By Ben Giles | Arizona Center for Investigating Reporting
An investigation has found the Arizona Secretary of State’s Office broke state law when it failed to mail publicity pamphlets on deadline to hundreds of thousands of voters during a 2016 special election, but did not act criminally.
Secretary of State Michele Reagan had already conceded that her office broke the law by failing to meet deadlines for mailing pamphlets with details of what was on the ballot during a May 2016 special election, but had placed the blame squarely on IBM, a vendor for elections officials, according to a report produced by her staff shortly after the election.
Reagan now disavows that report and accepts full responsibility for the errors made, both by producing inaccurate mailing lists and failing to properly notify the public of the error for nearly three weeks, according to an investigation by former federal prosecutor Michael Morrissey, who Attorney General Mark Brnovich hired to review the elections blunder.
Reagan’s spokesman did not immediately provide comment for this story.
The failures of Reagan’s elections staff left some 200,000 voters without timely, valuable information during an election with two initiatives, one to tap state trust land for more K-12 school funding and another to change pensions for police and firefighters.
Despite the obvious violation of state law — publicity pamphlets for the May 17, 2016 election were required to be sent to voters by April 20 of that year, in time for early voting — the investigation did not find anyone at the Secretary of State’s Office criminally liable for what Morrissey described as an honest mistake. Elections staff were well aware of their duty to mail the pamphlets in a timely manner, and did not “knowingly fail to perform it,” he wrote.
“Despite errors of execution, Secretary Reagan and her staff approached the task of producing and mailing the publicity pamphlets with diligence and an acceptance of their responsibility,” Morrissey wrote.
Until April 22, 2016, when elections officials were first made aware of the issue, Reagan’s staff thought they had succeeded.
“The fact that the Secretary and her staff were mistaken does not change the conclusion that no violation of criminal law occurred in the attempted but failed execution of their duty,” Morrissey wrote in the report.
Still, Morrissey had much to say about the staff’s handling of their error, particularly that Reagan herself was kept in the dark for days and that the public wasn’t informed until 19 days after the error was discovered.
Reagan first learned of the pamphlet mailing error not from her staff, but from NPR reports beginning on May 6, 2016, according to the investigation. Three days after that, her staff finally briefed her on the gravity of their mistake.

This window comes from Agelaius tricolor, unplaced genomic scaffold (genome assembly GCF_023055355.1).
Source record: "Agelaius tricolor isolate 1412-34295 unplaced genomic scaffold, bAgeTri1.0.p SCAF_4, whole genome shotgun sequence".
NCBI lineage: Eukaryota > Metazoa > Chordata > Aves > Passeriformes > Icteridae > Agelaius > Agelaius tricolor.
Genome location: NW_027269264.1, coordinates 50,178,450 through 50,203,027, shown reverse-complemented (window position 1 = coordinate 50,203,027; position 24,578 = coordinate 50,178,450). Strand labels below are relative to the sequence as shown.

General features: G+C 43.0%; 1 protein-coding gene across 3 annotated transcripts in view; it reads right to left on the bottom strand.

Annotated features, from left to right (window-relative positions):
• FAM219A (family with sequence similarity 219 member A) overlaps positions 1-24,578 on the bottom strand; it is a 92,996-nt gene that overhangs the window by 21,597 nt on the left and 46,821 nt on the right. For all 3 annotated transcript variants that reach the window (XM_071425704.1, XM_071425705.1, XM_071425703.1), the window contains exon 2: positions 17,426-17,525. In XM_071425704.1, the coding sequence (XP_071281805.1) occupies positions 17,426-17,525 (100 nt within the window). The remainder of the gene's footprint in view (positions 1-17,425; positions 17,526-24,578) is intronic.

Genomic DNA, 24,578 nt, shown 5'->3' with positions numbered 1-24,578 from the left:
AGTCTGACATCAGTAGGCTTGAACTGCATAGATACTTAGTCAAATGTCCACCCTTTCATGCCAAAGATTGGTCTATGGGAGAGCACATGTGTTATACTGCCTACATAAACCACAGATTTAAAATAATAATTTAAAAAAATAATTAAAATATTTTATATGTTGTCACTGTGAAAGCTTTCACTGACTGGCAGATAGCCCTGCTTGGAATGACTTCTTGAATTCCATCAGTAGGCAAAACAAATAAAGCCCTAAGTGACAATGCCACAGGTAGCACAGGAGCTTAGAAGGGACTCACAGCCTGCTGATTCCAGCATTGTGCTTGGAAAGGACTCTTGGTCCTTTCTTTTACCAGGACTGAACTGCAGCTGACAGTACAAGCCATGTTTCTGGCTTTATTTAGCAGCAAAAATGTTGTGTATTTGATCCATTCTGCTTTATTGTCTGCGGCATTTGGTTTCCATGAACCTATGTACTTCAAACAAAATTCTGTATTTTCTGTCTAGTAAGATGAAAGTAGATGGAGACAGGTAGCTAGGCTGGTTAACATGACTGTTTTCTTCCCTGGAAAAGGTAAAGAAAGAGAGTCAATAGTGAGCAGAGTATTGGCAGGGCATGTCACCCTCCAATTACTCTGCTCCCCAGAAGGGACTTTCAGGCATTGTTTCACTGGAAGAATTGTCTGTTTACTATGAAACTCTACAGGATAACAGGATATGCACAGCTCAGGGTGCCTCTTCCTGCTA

Before that, staff had privately discussed mailing postcards to the 200,000 affected voters, but rejected the idea. Top staffers at the Secretary of State’s Office, including State Elections Director Eric Spencer and Assistant Director Janine Petty, “considered and dismissed various options without ever seeking input from or even informing Secretary Reagan that hundreds of thousands of pamphlets had not been mailed to voters,” Morrissey wrote.
Spokesman Matt Roberts was left to tell Reagan of the error in an email on May 9, and that publicity pamphlets had been printed and mailed at a later date.
“Did they make the statutory deadline?” Reagan responded.
Roberts replied that the pamphlets were “long past statutory deadlines” and that a complaint had been filed with the attorney general asking the election be delayed.
At the time, Reagan rejected calls to cancel the election, as did Brnovich, though the attorney general called the secretary of state’s handling of the matter “a complete fiasco.” He later hired Morrissey to determine what went wrong, and if criminal acts were committed.
Spencer’s interview with Morrissey provides some context for election officials’ lackluster response to their error. Morrissey wrote that Spencer said that “while ballot errors are a ‘big issue,’ a ‘publicity pamphlet is the phone book of the elections world’ as it is available everywhere.”
“That role is inconsistent with the role of the publicity pamphlet envisioned by the Arizona legislature, the courts, and more importantly, the voters. Further, it is not true that the publicity pamphlet was available everywhere,” Morrissey wrote.
Morrissey noted that while Reagan backed down from her office’s claim that IBM, not elections staff, was to blame for the error, there were no consequences for her staffers that bungled her office’s response and left her uninformed.
“While professing accountability however, Secretary Reagan declined Election Director Eric Spencer’s offer to resign in the aftermath of the Special Election, and no staff member was disciplined in any way for the failure to advise Secretary Reagan in a timely fashion of the extent and cause of the error,” Morrissey wrote.